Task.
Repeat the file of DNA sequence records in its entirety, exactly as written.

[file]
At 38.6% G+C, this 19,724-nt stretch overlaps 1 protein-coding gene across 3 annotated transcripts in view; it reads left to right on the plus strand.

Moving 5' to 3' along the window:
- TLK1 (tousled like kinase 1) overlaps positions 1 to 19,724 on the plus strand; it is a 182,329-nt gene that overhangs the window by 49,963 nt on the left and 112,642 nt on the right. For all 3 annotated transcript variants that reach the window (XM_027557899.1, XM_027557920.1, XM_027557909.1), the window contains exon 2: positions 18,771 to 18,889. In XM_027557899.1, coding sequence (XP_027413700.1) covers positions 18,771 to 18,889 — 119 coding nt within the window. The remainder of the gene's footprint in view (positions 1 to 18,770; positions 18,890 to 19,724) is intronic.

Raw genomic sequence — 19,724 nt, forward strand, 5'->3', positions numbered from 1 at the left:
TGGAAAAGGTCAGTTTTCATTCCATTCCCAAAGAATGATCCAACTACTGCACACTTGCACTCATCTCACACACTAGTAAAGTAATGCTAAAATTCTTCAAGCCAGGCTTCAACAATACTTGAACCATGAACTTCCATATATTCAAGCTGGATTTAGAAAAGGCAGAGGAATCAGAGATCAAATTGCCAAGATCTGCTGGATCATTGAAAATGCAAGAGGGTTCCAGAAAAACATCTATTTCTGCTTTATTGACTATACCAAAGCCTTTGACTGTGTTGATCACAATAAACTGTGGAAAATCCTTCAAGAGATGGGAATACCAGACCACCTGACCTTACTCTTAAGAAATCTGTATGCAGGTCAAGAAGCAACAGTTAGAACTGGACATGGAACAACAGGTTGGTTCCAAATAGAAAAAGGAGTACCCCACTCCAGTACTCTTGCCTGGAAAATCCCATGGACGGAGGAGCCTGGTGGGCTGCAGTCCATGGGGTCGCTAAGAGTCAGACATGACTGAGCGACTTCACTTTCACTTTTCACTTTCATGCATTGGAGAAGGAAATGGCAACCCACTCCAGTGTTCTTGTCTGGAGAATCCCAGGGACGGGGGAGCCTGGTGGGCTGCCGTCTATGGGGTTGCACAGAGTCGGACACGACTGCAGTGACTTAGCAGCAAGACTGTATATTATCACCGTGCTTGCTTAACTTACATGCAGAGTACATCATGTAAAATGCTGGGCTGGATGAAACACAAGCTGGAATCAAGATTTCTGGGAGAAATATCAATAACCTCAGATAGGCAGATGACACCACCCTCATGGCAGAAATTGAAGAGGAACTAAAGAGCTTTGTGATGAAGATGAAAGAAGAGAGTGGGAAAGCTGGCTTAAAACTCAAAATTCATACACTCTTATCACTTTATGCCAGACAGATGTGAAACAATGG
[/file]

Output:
At 38.6% G+C, this 19,724-nt stretch overlaps 1 protein-coding gene across 3 annotated transcripts in view; it reads left to right on the plus strand.

Moving 5' to 3' along the window:
- TLK1 (tousled like kinase 1) overlaps positions 1 to 19,724 on the plus strand; it is a 182,329-nt gene that overhangs the window by 49,963 nt on the left and 112,642 nt on the right. For all 3 annotated transcript variants that reach the window (XM_027557899.1, XM_027557920.1, XM_027557909.1), the window contains exon 2: positions 18,771 to 18,889. In XM_027557899.1, coding sequence (XP_027413700.1) covers positions 18,771 to 18,889 — 119 coding nt within the window. The remainder of the gene's footprint in view (positions 1 to 18,770; positions 18,890 to 19,724) is intronic.

Raw genomic sequence — 19,724 nt, forward strand, 5'->3', positions numbered from 1 at the left:
TGGAAAAGGTCAGTTTTCATTCCATTCCCAAAGAATGATCCAACTACTGCACACTTGCACTCATCTCACACACTAGTAAAGTAATGCTAAAATTCTTCAAGCCAGGCTTCAACAATACTTGAACCATGAACTTCCATATATTCAAGCTGGATTTAGAAAAGGCAGAGGAATCAGAGATCAAATTGCCAAGATCTGCTGGATCATTGAAAATGCAAGAGGGTTCCAGAAAAACATCTATTTCTGCTTTATTGACTATACCAAAGCCTTTGACTGTGTTGATCACAATAAACTGTGGAAAATCCTTCAAGAGATGGGAATACCAGACCACCTGACCTTACTCTTAAGAAATCTGTATGCAGGTCAAGAAGCAACAGTTAGAACTGGACATGGAACAACAGGTTGGTTCCAAATAGAAAAAGGAGTACCCCACTCCAGTACTCTTGCCTGGAAAATCCCATGGACGGAGGAGCCTGGTGGGCTGCAGTCCATGGGGTCGCTAAGAGTCAGACATGACTGAGCGACTTCACTTTCACTTTTCACTTTCATGCATTGGAGAAGGAAATGGCAACCCACTCCAGTGTTCTTGTCTGGAGAATCCCAGGGACGGGGGAGCCTGGTGGGCTGCCGTCTATGGGGTTGCACAGAGTCGGACACGACTGCAGTGACTTAGCAGCAAGACTGTATATTATCACCGTGCTTGCTTAACTTACATGCAGAGTACATCATGTAAAATGCTGGGCTGGATGAAACACAAGCTGGAATCAAGATTTCTGGGAGAAATATCAATAACCTCAGATAGGCAGATGACACCACCCTCATGGCAGAAATTGAAGAGGAACTAAAGAGCTTTGTGATGAAGATGAAAGAAGAGAGTGGGAAAGCTGGCTTAAAACTCAAAATTCATACACTCTTATCACTTTATGCCAGACAGATGTGAAACAATGG